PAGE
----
|'Be The Change'... an old cliche that carries a world of truth.|
Sunday mornings are surreal. The reality of the new week is just beginning to hit you as you try to hold onto the remnants of the weekend. Sunday mornings are the moments when the weekend’s escapades stop feeling as glorious when you tip out your wallet to see what’s left of your last pay check. For some, Sunday mornings are their only chance to reconnect with family, pets and well...God. For Kenyans, Sunday mornings are the times we wait for that Breaking-News update or that lunch-time bulletin informing us of the latest blast or hopefully, reassuring us that there was none.
You probably think that is a gross exaggeration. I mean, it’s not as if there’s a blast EVERY other Sunday... and no, we don’t wait for it with baited breath. But think about it carefully... When was the last time you were genuinely shocked at the news of such a tragedy? I am willing to bet that it’s been a while. We have grown used to the feeling of helplessness when we hear news of 2, 3, or 10 more lives lost. It no longer fazes us. And we have every right to give in to the hopelessness. We have nowhere to look for help, if the killing of 42 policemen in Baragoi is anything to go by. Our security forces are incapable of protecting us. What’s even worse is the fact that at the slightest provocation, they are willing to turn against us. Look at what happened to the poor residents of Garissa after 3 soldiers were killed by suspected Al-Shabab.
Last Sunday it dawned upon me that every time I think about Kenya... every time I REALLY think about Kenya, it saddens me. It saddens and angers most of us... and in our desperation we resort to desperate measures. Like making angry xenophobic comments about communities that we have lived with for decades... communities that have as much right to be here as anyone else. I was so shocked to see the tribalism and ignorance on my twitter feed last Sunday. How can a supposedly educated person watch youths of a certain community getting battered for a crime no one has proof that they committed and tweet about how right that is? Even go on to add their two-cents worth of hate speech?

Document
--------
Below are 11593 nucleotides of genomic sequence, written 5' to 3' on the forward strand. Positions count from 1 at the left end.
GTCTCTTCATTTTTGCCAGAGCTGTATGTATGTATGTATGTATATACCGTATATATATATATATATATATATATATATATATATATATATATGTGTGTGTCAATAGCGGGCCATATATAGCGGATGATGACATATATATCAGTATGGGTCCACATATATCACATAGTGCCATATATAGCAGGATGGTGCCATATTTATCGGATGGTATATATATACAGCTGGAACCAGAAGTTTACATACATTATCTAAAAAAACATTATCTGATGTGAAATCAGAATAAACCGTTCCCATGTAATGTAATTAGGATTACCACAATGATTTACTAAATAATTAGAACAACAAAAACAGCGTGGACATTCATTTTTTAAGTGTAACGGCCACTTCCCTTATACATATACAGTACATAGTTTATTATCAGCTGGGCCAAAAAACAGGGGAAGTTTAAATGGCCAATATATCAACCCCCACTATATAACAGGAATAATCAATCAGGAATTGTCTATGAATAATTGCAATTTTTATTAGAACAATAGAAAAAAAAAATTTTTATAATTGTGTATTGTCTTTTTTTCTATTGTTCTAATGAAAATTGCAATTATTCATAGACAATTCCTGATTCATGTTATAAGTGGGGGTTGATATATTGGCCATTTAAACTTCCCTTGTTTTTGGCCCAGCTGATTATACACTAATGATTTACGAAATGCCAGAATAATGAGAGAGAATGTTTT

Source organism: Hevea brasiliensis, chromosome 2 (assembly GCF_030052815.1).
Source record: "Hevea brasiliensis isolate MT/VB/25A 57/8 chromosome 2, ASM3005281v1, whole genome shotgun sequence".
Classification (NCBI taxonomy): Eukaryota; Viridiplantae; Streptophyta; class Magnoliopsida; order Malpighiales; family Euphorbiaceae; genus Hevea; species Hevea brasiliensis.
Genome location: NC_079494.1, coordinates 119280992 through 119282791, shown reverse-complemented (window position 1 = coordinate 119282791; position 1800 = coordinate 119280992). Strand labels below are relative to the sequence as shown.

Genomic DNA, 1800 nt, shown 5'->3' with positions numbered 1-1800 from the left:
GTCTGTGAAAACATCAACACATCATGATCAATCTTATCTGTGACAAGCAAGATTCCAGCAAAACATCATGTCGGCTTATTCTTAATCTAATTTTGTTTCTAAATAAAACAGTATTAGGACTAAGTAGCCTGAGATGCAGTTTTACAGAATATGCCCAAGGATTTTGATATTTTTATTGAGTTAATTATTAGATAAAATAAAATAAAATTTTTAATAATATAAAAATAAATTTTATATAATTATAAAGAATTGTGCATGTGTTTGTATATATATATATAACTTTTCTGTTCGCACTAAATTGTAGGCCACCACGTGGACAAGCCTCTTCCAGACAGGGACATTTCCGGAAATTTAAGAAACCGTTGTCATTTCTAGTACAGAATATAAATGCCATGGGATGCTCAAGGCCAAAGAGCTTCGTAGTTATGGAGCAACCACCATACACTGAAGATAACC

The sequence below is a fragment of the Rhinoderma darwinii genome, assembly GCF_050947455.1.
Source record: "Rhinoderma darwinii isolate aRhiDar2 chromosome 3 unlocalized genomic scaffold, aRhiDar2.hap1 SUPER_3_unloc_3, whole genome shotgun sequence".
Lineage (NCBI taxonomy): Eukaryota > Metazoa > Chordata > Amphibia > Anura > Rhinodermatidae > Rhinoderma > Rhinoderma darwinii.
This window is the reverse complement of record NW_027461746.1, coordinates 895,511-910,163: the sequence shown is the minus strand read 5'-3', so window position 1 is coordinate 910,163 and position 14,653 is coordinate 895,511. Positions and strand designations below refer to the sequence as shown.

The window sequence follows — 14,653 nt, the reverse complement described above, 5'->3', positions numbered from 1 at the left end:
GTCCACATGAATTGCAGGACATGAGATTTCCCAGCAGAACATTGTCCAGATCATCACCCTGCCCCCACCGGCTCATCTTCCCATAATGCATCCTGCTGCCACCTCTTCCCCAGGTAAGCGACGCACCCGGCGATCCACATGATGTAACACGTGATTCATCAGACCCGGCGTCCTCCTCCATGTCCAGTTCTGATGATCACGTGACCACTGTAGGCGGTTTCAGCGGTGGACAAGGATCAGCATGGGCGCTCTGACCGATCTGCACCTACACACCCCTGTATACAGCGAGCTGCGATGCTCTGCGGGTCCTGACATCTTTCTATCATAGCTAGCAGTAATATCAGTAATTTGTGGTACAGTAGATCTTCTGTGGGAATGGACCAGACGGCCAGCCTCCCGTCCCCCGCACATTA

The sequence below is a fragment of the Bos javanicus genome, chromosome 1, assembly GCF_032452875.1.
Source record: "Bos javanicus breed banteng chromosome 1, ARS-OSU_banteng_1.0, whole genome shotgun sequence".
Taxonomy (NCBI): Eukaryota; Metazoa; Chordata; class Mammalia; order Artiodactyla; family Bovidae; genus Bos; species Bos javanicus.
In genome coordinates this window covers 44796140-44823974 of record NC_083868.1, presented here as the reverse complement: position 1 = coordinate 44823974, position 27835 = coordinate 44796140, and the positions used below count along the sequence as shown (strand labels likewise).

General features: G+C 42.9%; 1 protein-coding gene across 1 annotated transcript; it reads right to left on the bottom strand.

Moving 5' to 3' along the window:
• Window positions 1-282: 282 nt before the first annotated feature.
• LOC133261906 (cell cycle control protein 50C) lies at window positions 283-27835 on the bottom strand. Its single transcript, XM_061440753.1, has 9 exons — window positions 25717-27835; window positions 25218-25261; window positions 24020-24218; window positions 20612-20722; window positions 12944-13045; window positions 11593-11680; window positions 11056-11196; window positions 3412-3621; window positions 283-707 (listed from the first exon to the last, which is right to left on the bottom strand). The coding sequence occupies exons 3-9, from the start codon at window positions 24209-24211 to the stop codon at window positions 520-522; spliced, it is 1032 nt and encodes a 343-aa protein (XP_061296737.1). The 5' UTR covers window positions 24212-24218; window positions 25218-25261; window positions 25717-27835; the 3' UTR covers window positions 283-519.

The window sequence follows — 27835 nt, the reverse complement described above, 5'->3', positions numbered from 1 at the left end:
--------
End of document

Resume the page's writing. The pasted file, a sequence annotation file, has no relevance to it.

It’s sad that the state of our country has turned us into these people. I recently listened to Ingrid Michaelson’s “Keep Breathing” and thought that it ought to be our anthem, seeing as we have lost so much hope and all:
The storm is coming out but I don’t mind,
People are dying, I close my blinds,
All that I know I’m breathing now.
I want to change the world, instead I sleep.
I want to believe in more than you and me.
But all that I know is I’m breathing.
All I can do is keep breathing.
All we can do is keep breathing now...
I am tired of being this person...tired of sitting in the sidelines and watching as my country gets torn apart. I want to do more than just to keep breathing...and I will, in my own small way. By calling out anyone who spreads a lot of tribal BS; by refusing to listen to empty promises and lies from our politicians; by doing my part to build this nation; by making sure no one feeds ignorant tribal ideas in the minds of my younger siblings; by challenging my parent’s misconceptions; by making my vote my voice next year; by asking you to do your own small part.